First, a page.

Hippie Easter Egg Dye


Trying to get away from artificial dyes in our food, I kept running into information about using food items to create Easter egg dye. ‘Tis almost the season, so we decided to run a test round to see how a few natural items did with coloring our eggs. We did three eggs per color. The first was dipped for 10 minutes. The second stayed in for 20. The final egg was stored in the dye overnight. We also intentionally stained clothing to determine how easily these dyes could be removed from fabric.

General results:

There was not much of a difference between the 10-minute soak and the 20-minute soak. There was a huge difference between both and the overnight soak (we left them in for 12 hours).

Front row: 10 minutes. Middle: 20 minutes. Back: Overnight

The bubbles and the flaking

These colors did not set right away, so removal was a little tricky. The colors are not uniform, and you can see that there are fingerprints and bubbles on the surface. Once the eggs are dry, they are set, so a more careful removal process will probably result in a more even coloring – my method of reaching in and grabbing with two fingers was not very successful with the overnight eggs.

Dye-making instructions:

  1. Place a handful or two of the food in a saucepan, then add water at least 1 inch above the dye items.
  2. Bring to a boil, then reduce heat to low. Simmer about 15 minutes
  3. Cool until it can go into whichever containers you will be using.
  4. Strain, then add 2+ tsp. of white vinegar per cup of strained liquid.
  5. Use like a traditional egg dye, noting that it takes a bit longer and the colors will be more muted. Color and store eggs in the refrigerator if you plan on eating them later (the benefit of this method is that you don’t have to worry about dye chemicals getting into your system when you eat the eggs after dyeing them). See notes below regarding colors and results of our testing.

Color ingredients and test results:

Yellow

  • Carrot tops: I used the tops of a single bunch of carrots, the top of the carrot and some of the stem/leaves.
  • Result: None. Seriously, there was no change after 10 and 20 minutes, and the overnight result was only a little darker, and it was a little green.
  • Notes: This one was a waste of time.

Blue:

  • Red cabbage leaves: I mostly used the outside leaves, so this is a good way to use the leaves that you wouldn’t normally prepare for a meal.
  • Result: This was my favorite. The cabbage produced a nice blue color for the eggs.
  • Notes: I had qualms about boiling cabbage for 15 minutes, so I brought the mixture to a boil, then removed it from the heat and covered it. It was still a little stinky, but nothing like it would have been had I followed the same method with cabbage as I had with the other veggies.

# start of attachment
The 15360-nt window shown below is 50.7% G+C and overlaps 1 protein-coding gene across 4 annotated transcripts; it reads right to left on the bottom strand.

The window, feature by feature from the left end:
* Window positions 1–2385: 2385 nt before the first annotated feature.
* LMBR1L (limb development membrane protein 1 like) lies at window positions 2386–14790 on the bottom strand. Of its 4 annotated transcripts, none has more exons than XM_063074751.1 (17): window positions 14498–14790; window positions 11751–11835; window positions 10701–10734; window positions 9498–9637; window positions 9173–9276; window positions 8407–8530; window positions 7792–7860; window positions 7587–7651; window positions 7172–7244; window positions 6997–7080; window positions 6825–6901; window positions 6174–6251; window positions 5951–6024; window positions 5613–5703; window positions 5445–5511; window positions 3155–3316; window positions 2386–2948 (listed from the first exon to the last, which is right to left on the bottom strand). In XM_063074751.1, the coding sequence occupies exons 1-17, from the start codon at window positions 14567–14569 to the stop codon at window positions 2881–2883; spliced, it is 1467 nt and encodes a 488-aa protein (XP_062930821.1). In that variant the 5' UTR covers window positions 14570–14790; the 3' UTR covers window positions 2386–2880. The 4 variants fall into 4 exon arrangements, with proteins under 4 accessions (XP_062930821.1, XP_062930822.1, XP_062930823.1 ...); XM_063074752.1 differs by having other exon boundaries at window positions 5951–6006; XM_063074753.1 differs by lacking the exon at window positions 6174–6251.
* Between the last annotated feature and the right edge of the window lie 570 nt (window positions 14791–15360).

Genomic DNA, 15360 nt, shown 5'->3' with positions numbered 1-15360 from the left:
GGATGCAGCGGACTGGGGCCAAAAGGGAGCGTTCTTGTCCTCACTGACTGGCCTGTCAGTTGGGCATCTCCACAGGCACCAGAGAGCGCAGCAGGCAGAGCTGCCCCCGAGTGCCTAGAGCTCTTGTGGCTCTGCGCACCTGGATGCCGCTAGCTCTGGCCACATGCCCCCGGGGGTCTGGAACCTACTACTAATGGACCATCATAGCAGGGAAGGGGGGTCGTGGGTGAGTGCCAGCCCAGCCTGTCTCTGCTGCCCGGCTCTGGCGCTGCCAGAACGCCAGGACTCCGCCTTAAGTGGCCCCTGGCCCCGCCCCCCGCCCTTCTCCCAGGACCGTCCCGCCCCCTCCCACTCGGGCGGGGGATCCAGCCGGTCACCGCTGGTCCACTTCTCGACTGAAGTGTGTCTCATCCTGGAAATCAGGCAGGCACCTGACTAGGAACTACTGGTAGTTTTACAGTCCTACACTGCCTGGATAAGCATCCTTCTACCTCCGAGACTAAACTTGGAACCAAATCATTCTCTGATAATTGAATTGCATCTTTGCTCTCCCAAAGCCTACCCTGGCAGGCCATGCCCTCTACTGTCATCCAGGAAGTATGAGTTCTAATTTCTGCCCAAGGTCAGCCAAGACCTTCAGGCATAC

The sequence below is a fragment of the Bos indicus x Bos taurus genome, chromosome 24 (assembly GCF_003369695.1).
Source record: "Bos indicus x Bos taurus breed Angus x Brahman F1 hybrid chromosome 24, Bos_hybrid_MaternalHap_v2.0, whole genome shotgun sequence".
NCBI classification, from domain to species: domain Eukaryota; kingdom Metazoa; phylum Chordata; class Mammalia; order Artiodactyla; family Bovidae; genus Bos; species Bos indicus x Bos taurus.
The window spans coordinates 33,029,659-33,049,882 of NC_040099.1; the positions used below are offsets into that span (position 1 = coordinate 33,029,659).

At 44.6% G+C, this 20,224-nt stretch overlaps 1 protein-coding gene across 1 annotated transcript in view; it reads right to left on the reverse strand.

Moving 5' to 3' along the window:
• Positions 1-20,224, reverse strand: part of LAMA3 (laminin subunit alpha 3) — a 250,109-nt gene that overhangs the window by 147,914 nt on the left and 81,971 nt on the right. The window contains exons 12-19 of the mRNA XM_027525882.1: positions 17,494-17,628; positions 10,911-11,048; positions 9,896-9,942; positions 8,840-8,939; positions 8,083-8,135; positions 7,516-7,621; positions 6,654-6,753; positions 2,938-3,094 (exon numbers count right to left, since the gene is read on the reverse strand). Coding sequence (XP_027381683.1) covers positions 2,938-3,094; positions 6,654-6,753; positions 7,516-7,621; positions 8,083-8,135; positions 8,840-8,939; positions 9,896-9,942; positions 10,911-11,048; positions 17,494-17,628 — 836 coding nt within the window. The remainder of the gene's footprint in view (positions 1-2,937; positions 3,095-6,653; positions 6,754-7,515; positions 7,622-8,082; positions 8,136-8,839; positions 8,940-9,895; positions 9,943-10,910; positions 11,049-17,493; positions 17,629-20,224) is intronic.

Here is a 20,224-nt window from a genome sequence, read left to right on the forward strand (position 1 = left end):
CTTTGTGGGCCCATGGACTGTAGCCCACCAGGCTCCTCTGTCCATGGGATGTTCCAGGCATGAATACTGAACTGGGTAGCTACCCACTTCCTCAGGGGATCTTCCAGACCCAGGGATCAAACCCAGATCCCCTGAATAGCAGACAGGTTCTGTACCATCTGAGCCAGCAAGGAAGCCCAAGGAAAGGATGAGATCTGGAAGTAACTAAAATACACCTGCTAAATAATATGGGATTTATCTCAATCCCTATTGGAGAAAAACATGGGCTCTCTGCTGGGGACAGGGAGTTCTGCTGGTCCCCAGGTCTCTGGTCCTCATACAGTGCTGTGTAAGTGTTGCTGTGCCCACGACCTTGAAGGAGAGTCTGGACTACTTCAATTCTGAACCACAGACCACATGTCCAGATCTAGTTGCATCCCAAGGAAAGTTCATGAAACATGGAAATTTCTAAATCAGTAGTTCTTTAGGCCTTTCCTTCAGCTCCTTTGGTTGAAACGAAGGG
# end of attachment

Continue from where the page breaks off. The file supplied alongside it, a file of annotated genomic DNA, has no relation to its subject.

Green:

  • Spinach: I used half of a package of frozen spinach.
  • Result: No coloring at 10 and 20 minutes. Gross coloring after soaking overnight.
  • Notes: The dye-making process was a little stinky.

Purple

  • Red wine: 2 cups of wine (we used Cabernet), 4 tsp. vinegar, no boiling necessary.
  • Result: The colors were nice with this one, but there were a lot of bubbles. This made the darker color a little mottled in the end. I think that a different technique for removal might have helped.
  • Notes: This one stained clothing, so keep it in mind.

Pink

  • Beets: I used canned beets, but the recipes also report that using pickled beet juice works as well.
  • Result: It was a purplish-pink early on. After soaking overnight, it was more of a maroon or brown.
  • Notes: I’d go with the 20-minute version if I did this one in the future. I enjoyed the darker, brownish color, but it didn’t really scream “Easter!”

Orange:

  • Carrots: I used a single bunch, cut into large pieces. I could tell it wasn’t cutting the mustard, so I added 1/8 cup chili powder.
  • Result: The 10- and 20-minute versions were prettier than the overnight result. It was a bit more brown than orange. I actually kind of enjoyed the color, especially the lighter version, but it’s not for someone looking for orange.
  • Notes: This was a freaking train wreck on almost every level. The mix was very gritty, so I tried rinsing the excess off, but I was worried that it would mess with the dye. So, the eggs were a little speckled. This one also stained the clothing swatch. All in all, probably not worth the time.

Overall? This is not a project I would repeat. Some of the dyes “took,” but they didn’t look all that great. Also, the only way to get bright colors is to soak the eggs overnight, so this is not something I would do with kids. And really, why else are you coloring Easter Eggs?

My favorites – Cabbage and Beets

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